How to Buy Tires from the USA for the Biggest Savings
It’s no secret that the price of tires in the Unites States are cheaper than here in Canada; the real question is ‘How big of a discount are we talking here?’ and then ‘You had me at ‘big discount’, how to?’.
To make it easy I’m going to select a popular tire size (215/60-16) for my comparison. You may have a different tire size but the end results will likely be similar.
I live in Ottawa, ON and the closest American city is Ogdensburg, NY, which is about a 50 minute drive. Similar results will apply if you live in any Canadian city close to the US border.
To buy tires from the USA, I usually head over to these popular websites: TireRack.com, DiscountTire.com and Walmart.com. Obviously there are plenty other options, but these three tire retailers will make my point.
If you’re buying from Tire Rack or Discount Tire, you will need to have the tires shipped to an American address. Businesses that can act as your US address, like the UPS store in Ogdensburg, will accept parcels on your behalf for a small fee. If you’re buying from Walmart.com, they will ship any item on their website to any American Walmart store for free (they call it ‘site to store’).
Getting back to the tire price comparison. I mentioned a popular tire size of 215/60-16. I’m also going to choose a very popular winter tire, General Tire Altimax Arctic. It was pretty easy to find this tire/size combination across every website for the comparison.
Next, I’m going to compare tire prices from our American friends to the tire prices at Canadian Tire. Keep in mind that this chart should serve as a general reference, as every store has sales and discounts from time to time. The table below includes all of the costs associated with buying tires in Canada and in the USA.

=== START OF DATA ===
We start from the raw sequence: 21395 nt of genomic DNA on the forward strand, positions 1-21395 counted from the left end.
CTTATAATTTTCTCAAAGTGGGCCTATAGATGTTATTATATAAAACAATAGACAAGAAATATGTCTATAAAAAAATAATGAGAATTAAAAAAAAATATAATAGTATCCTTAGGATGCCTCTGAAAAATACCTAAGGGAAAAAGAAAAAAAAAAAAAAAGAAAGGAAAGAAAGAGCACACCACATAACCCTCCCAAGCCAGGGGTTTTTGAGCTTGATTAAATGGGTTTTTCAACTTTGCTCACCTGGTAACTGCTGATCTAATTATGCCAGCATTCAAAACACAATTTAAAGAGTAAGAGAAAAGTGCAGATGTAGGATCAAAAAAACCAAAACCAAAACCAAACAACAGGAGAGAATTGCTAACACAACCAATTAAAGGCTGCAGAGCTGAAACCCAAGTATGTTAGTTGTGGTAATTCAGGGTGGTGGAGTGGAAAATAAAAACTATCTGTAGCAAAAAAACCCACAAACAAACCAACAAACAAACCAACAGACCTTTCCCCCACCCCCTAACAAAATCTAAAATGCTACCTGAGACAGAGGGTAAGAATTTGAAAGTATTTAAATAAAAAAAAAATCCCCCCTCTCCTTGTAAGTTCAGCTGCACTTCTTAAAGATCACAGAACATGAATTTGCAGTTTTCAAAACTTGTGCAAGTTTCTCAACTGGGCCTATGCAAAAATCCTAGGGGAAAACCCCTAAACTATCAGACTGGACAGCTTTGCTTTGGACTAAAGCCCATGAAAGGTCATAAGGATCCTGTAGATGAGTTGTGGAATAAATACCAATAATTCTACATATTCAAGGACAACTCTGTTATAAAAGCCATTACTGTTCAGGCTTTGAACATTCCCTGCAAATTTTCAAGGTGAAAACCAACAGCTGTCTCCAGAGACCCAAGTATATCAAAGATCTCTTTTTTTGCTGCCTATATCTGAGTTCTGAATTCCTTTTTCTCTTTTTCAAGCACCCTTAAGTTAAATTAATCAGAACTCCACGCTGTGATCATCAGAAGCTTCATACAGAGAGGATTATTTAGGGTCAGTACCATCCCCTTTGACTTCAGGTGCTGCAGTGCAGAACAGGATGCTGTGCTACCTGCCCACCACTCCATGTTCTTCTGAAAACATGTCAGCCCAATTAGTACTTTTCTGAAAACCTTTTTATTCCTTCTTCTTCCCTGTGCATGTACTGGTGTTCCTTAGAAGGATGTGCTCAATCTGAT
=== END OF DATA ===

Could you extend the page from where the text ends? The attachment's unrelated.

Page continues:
*Initial tire prices are in the currency of store location. All prices are based per tire assuming a set of 4 tires will be purchased (eg. cost of toll fee and gas has been divided by 4).
Some interesting things to note are that Tire Rack adds a delivery charge and NY sales tax at checkout, while Discount Tire does not charge for shipping and does not charge state tax. All prices have been converted to Canadian Dollars for an apple-to-apple comparison (exchange rate at time of writing USD/CDN: 1.09).
Furthermore, if you want to have your tires mounted and balanced, the American Walmart store will do it for $15/tire, watch out though, they will only install tires that are sized according to car manufacturers guidelines. So it’s good to call ahead just to make sure. If you buy from Tire Rack or Discount Tire, bring them home, any local garage can mount and balance for about $20/tire.
So there you have it, buying tires from the USA can save you over $300 for one of the most popular tire brands and size. And now you know how to do it for yourself.
To help you make it even easier to see the potential discount, I have added a calculator that includes all of the fees and costs required to purchase from the USA. Simply enter the price for one tire from each retailer as advertised and see if it’s worth the effort to buy from the USA.
Drop some feedback below and let me know how much money are you able to save on your tires!
So how old are my tires anyway? And why should I care?
Tires deteriorate over time due to UV and air exposure in a process called outgassing. As the tire ages, the rubber becomes harder and more brittle which can eventually lead to major tire failure like tire-tread separation. Definitely not a good thing. Experts say that tire-tread separation can cause drivers to be involved in serious crashes that could result in death.
Manufacturers suggest tires be replaced if they are over 10 years old. It’s not only important to check how old your current tires are but when it comes time to buy new tires you want to check how long they’ve been sitting on the store shelf too.
Checking a tires age is actually pretty easy and fun to do.
Every tire has a “manufactured-on” date. It’s a 4 digit number found right on the side of the tire. To find it, look for a marking with the letters ‘DOT’, there should be a 4 digit number close by. Something like 1411.
The first 2 digits indicate the week of the year the tires were made, so 14 means the 14th week in a calendar year, which would be sometime in April. The last 2 digits indicate the year the tires were made, so 11 would mean there tires were made in the year 2011.
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